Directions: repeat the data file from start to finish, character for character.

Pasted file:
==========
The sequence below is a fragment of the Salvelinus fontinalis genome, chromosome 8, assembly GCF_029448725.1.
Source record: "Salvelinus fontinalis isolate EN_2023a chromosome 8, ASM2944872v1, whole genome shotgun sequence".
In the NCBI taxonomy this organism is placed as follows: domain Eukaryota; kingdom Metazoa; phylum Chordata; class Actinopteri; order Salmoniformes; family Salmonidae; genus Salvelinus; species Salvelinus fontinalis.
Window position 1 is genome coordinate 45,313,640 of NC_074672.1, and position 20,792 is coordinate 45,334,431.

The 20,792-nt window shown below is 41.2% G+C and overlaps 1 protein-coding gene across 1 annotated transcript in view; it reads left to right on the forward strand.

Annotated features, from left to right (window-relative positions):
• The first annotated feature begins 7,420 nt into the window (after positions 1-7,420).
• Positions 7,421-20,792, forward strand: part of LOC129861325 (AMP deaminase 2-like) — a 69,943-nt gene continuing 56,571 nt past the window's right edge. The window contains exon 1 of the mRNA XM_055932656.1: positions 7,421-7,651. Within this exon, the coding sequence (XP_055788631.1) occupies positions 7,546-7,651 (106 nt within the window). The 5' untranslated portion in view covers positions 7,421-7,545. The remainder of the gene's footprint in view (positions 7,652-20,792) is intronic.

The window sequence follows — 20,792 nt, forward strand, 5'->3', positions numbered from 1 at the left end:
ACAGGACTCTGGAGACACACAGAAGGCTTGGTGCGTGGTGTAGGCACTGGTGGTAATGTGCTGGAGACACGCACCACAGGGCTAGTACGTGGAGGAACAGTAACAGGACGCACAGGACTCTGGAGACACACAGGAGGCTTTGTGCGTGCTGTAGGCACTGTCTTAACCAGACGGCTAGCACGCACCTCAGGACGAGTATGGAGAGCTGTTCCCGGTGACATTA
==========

The sequence below is a fragment of the Salvelinus fontinalis genome, chromosome 8, assembly GCF_029448725.1.
Source record: "Salvelinus fontinalis isolate EN_2023a chromosome 8, ASM2944872v1, whole genome shotgun sequence".
In the NCBI taxonomy this organism is placed as follows: domain Eukaryota; kingdom Metazoa; phylum Chordata; class Actinopteri; order Salmoniformes; family Salmonidae; genus Salvelinus; species Salvelinus fontinalis.
Window position 1 is genome coordinate 45,313,640 of NC_074672.1, and position 20,792 is coordinate 45,334,431.

The 20,792-nt window shown below is 41.2% G+C and overlaps 1 protein-coding gene across 1 annotated transcript in view; it reads left to right on the forward strand.

Annotated features, from left to right (window-relative positions):
• The first annotated feature begins 7,420 nt into the window (after positions 1-7,420).
• Positions 7,421-20,792, forward strand: part of LOC129861325 (AMP deaminase 2-like) — a 69,943-nt gene continuing 56,571 nt past the window's right edge. The window contains exon 1 of the mRNA XM_055932656.1: positions 7,421-7,651. Within this exon, the coding sequence (XP_055788631.1) occupies positions 7,546-7,651 (106 nt within the window). The 5' untranslated portion in view covers positions 7,421-7,545. The remainder of the gene's footprint in view (positions 7,652-20,792) is intronic.

The window sequence follows — 20,792 nt, forward strand, 5'->3', positions numbered from 1 at the left end:
ACAGGACTCTGGAGACACACAGAAGGCTTGGTGCGTGGTGTAGGCACTGGTGGTAATGTGCTGGAGACACGCACCACAGGGCTAGTACGTGGAGGAACAGTAACAGGACGCACAGGACTCTGGAGACACACAGGAGGCTTTGTGCGTGCTGTAGGCACTGTCTTAACCAGACGGCTAGCACGCACCTCAGGACGAGTATGGAGAGCTGTTCCCGGTGACATTA